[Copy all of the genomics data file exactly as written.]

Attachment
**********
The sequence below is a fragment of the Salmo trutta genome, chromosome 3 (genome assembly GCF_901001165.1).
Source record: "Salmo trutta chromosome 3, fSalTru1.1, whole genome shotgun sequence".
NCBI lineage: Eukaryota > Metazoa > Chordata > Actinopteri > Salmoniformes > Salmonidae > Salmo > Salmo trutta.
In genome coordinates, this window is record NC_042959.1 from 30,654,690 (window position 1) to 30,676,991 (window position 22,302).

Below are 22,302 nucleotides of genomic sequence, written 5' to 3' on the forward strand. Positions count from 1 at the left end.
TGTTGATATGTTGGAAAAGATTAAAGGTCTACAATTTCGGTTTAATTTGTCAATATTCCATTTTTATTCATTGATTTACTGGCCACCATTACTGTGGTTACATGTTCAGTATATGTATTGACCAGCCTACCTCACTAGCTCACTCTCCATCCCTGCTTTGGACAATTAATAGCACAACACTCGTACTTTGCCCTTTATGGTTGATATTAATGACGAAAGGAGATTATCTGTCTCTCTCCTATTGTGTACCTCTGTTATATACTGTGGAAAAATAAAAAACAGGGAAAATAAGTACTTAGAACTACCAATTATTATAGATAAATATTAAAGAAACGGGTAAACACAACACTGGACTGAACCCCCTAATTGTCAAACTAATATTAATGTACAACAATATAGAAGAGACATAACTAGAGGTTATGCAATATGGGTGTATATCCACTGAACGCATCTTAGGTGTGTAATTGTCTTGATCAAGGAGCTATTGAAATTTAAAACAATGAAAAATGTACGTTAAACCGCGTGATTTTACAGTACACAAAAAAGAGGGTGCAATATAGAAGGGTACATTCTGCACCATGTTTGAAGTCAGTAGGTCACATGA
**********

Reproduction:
The sequence below is a fragment of the Salmo trutta genome, chromosome 3 (genome assembly GCF_901001165.1).
Source record: "Salmo trutta chromosome 3, fSalTru1.1, whole genome shotgun sequence".
NCBI lineage: Eukaryota > Metazoa > Chordata > Actinopteri > Salmoniformes > Salmonidae > Salmo > Salmo trutta.
In genome coordinates, this window is record NC_042959.1 from 30,654,690 (window position 1) to 30,676,991 (window position 22,302).

Below are 22,302 nucleotides of genomic sequence, written 5' to 3' on the forward strand. Positions count from 1 at the left end.
TGTTGATATGTTGGAAAAGATTAAAGGTCTACAATTTCGGTTTAATTTGTCAATATTCCATTTTTATTCATTGATTTACTGGCCACCATTACTGTGGTTACATGTTCAGTATATGTATTGACCAGCCTACCTCACTAGCTCACTCTCCATCCCTGCTTTGGACAATTAATAGCACAACACTCGTACTTTGCCCTTTATGGTTGATATTAATGACGAAAGGAGATTATCTGTCTCTCTCCTATTGTGTACCTCTGTTATATACTGTGGAAAAATAAAAAACAGGGAAAATAAGTACTTAGAACTACCAATTATTATAGATAAATATTAAAGAAACGGGTAAACACAACACTGGACTGAACCCCCTAATTGTCAAACTAATATTAATGTACAACAATATAGAAGAGACATAACTAGAGGTTATGCAATATGGGTGTATATCCACTGAACGCATCTTAGGTGTGTAATTGTCTTGATCAAGGAGCTATTGAAATTTAAAACAATGAAAAATGTACGTTAAACCGCGTGATTTTACAGTACACAAAAAAGAGGGTGCAATATAGAAGGGTACATTCTGCACCATGTTTGAAGTCAGTAGGTCACATGA